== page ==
Learn Something New
Want to learn something, but feel you don’t have time? A little bit of learning each day, maybe 15 minutes, can make great strides over a year or two. It's a compound effect.
Don’t Be Afraid To Suck.
Everybody sucks when they’re first learning something new. Don’t be afraid to suck. It will stop you from being all you can be. Think of it, a great piano virtuoso who plays concerts sucked when he first sat down at the piano. Think of any top musician, artist, engineer, whoever, who didn’t suck when they first learned their craft. The difference is they didn’t let their level of suckitude stop them, and neither should you.
Embrace the Suckitude
I’m writing an article using this 15-minute technique to learn a song on the piano. The most important thing to know at the start is that I am not a piano player. I need to hunt and peck every key on the board. Fifteen minutes a day, let’s see what I can do. I’m halfway through the 30 days, and there is an improvement. I recorded myself playing the song at the start of the 30-day practice run. I only recorded about 15 seconds, it was that bad. I will re-record myself at the end of my 30 days of practice.
You can learn to draw, paint a picture in oils or acrylics, crochet, sing, foreign language, write, play a musical instrument, learn to dance, golf, or play tennis. Learning something new keeps your brain’s synapses firing, making your brain more plastic and resilient.
There has never been a better time in history to involve yourself with learning something new. There are hundreds of on-line classes, schools like MasterClass, where you can literally learn from masters. Imagines learning the ins and outs of writing from James Patterson, Margret Atwood, or Dan Brown. You can! How about photography from Annie Leibovitz? That’s available too.
Aside from a wealth of information online, you also have the added advantage of online tutors. Sometimes you need or want one-on-one mentoring. Many instructors make themselves available through Skype or Zoom. You can find online instructors for yoga, learning guitar, bodybuilding, fitness, weight loss, computer programming.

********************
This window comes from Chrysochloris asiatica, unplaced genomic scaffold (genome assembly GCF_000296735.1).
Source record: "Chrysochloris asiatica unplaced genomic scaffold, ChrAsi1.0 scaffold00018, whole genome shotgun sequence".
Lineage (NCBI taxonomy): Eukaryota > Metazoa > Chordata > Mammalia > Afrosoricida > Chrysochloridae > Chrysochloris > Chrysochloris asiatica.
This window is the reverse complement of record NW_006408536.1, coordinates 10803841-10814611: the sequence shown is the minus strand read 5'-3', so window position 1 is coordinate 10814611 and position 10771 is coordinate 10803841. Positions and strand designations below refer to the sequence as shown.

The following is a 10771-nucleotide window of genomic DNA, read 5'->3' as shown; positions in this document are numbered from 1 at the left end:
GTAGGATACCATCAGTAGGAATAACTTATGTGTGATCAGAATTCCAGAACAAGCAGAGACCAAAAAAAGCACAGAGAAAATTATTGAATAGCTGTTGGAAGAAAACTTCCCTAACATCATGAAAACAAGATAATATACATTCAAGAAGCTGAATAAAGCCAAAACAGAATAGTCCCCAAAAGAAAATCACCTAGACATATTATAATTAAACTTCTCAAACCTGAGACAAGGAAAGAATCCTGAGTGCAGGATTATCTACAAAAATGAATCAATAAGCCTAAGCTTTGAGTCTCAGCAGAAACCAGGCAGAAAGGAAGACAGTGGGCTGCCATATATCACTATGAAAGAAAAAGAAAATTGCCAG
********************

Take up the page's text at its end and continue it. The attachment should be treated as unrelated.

Journalling only takes about five minutes a day. Some people write first thing in the morning as they start their day. Others write again at night, reflecting on the day.
Journaling helps in many ways. For me, a journal creates a period of introspection, gratitude, and planning. It’s a personal space where you can write down your thoughts, new ideas, and feelings about events, both happy, sad, or angry, your wins and losses. Writing about negative feelings can be a cathartic process for some events that may help you keep a positive mind frame.
Keep your journal private. Being personal means you ought to keep it private. It’s easier to write if it's for your eyes only.
But there are so many types of journals that are targeted toward a specific area. There are goal-setting journals, happiness journals, women’s journals, pregnancy journals, men’s journals, project journals, personal development journals, gratitude journals, travel journals, family journals, and lately even pandemic journals.
Benefits of Journaling
Keeping a journal has been said to be good for your mental and physical health. At a basic level, it may help keep you organized, unstressed and improve the quality of your life.
If you follow all the suggestions in this article will only take 30 minutes a day. A small investment in yourself that can reap large benefits in a few months.